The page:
Feminists are calling President Biden’s proposed $400 billion investment in caregiving “a great deposit” but “not nearly enough.”
On March 31, 2021, Biden proposed a $2 trillion American Jobs Plan—$400 billion of which would be allocated to the care economy to expand access to quality, affordable home- or community-based care for aging relatives and people with disabilities. The Biden administration says this proposed investment will help caregivers by raising their wages, creating stronger benefits and providing new caregiving jobs.
This proposal was born out of Biden’s campaign, where he stated he would invest $775 billion in the caregiving economy by allowing 12 weeks of paid family and medical leave, hiring three million Americans in care and education jobs, expanding Medicaid home- and community-based services, ensuring affordable child care and universal preschool, among other promises.
But many feminists—such as Josephine Kalipeni, deputy director at Family Values at Work, a national network helping to grow the movement for family-friendly workplace policies—say the proposed plan of $400 billion should only be seen as an initial investment, not a solution to the caregiving crisis.
“It’s a great deposit into what we actually need in the long term—it’s not nearly enough to get us to where we need to be,” said Kalipeni at the Building a Caregiving Economy for All webinar sponsored by The 19th on June 9, which brought together Kalipeni and 23 other speakers ranging from politicians, caregivers and activists to business professionals to discuss the vital role of caregiving in our society and economy.
According to a 2020 AARP caregiving report, more than one in five Americans are unpaid caregivers. However, these statistics don’t account for the millions of Americans who became informal or formal caregivers since the beginning of the pandemic. With women accounting for approximately 58 percent of all minimum wage workers earning less than $15 an hour, many women have been disproportionately impacted by COVID-19—facing the weight of supporting their loved ones.
“I didn’t have anyone to turn to,” said Adarra Benjamin, a home care worker, during the webinar. Since the pandemic hit, Benjamin has only had one client—a stark contrast to the 12+ hour days she used to work taking care of four clients. Unsupported, she was left to fend for her and her clients’ safety on her own, traveling over 15 miles to find gloves, hand sanitizer and other protective equipment.
“Seeing as though we go in and care for people, why is it though we’re the ones that are least cared about?” Williams asked.
Williams is one of countless caregivers—both paid and unpaid—who have felt the same way. The average caregiver in the United States is a woman, aged 49, who works outside the home and provides 20 hours of unpaid labor to a family member per week. The gendered differences of caregiving work are apparent—and the resulting physical, emotional and financial challenges must be addressed.
Although 59 percent of caregivers face some kind of financial burden, women caregivers are two and a half times more likely to live in poverty than their male counterparts. Women of color are especially vulnerable: A study conducted by the University of Pittsburgh found Black and Brown women experienced greater adverse impacts from the pandemic—including food insecurity, social isolation, financial strain, anxiety and depression, among other issues.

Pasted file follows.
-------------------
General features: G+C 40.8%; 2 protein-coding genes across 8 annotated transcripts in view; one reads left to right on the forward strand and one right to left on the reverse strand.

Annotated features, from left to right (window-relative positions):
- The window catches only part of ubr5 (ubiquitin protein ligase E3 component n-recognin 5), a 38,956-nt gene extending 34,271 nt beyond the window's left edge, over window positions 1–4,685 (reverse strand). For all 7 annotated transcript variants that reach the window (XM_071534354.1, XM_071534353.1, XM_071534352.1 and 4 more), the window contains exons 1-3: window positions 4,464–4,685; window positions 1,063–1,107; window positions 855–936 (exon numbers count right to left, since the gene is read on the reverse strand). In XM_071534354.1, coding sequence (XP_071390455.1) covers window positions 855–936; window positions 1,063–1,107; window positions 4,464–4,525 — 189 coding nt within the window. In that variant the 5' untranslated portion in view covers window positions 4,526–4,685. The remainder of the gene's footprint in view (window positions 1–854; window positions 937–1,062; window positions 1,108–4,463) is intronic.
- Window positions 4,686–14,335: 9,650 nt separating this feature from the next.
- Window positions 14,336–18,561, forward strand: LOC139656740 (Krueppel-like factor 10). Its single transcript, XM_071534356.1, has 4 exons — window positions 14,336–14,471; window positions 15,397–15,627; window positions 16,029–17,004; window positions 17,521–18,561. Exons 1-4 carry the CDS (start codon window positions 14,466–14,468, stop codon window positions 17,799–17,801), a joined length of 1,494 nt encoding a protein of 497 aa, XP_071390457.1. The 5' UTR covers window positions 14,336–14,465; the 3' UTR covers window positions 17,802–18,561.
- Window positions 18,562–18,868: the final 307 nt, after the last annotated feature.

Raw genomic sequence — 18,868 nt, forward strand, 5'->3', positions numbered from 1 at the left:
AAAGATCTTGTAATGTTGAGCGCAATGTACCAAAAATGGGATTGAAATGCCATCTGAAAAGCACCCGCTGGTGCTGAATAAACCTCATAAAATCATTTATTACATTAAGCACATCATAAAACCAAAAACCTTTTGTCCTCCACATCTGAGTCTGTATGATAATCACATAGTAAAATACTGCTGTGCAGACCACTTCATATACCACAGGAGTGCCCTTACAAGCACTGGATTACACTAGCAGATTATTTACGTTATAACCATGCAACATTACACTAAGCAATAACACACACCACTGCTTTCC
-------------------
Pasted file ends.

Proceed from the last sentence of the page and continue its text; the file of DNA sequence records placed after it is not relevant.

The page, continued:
By not treating caregivers as an essential pillar to our society, Maria Shriver, founder of The Women’s Alzheimer’s Movement, asked, “Who is going to care for us as we grow older?”
With COVID-19 weakening a system—the caregiving economy—that was already fragile, experts at the panel called for a rebuilding of the caregiving infrastructure. “We can see things which have been true for a long time but which have been hidden and they aren’t hidden anymore. We can’t be who we expect to be as a nation with a robust economy without these structures in place,” said Cecilia Muñoz, senior advisor to New America, a civic innovation platform in the United States.
The reality is, Kalipeni said, the programs Biden’s plan is proposing to invest in—such as community-based care—have been underfunded for decades.
“Our economy and our systems are set up in such a way where even if you do everything right, without the additional investments in our care infrastructure, we’re setting up generations upon generations to age into poverty, to get to a retirement age, without a retirement infrastructure, without the care they need that is culturally competent, affordable and quality and still having to make tough decisions,” said Kalipeni.
That said, Biden’s investment are a great next step to helping care workers like Benjamin. Benjamin grew up watching Black women caregivers, helping her understand how essential caregivers are not only to our society but to our economy. Despite her “love for it all,” she stated that she continues to struggle with the “lack of pay, the lack of protection, and the lack of respect” that comes with caregiving.
“You really have to love what you do because your pay doesn’t reflect it,” said Benjamin. “The respect doesn’t reflect it. And we’re not protected so that shows, in a sense, that we feel like we aren’t essential.”
With Biden’s new plans, she hopes people will begin “to look at us as workers … not babysitters” and start to adequately address the challenges of caregiving work. As Ai-Jen Poo, director at Caring Across Generations, said, “We have more momentum…and more champions than ever before.”
The webinar ended with one clear message: The caregiving crisis is not an “intractable problem..it is utterly solvable,” as Muñoz stated. “Any individual has the capacity to make a difference.”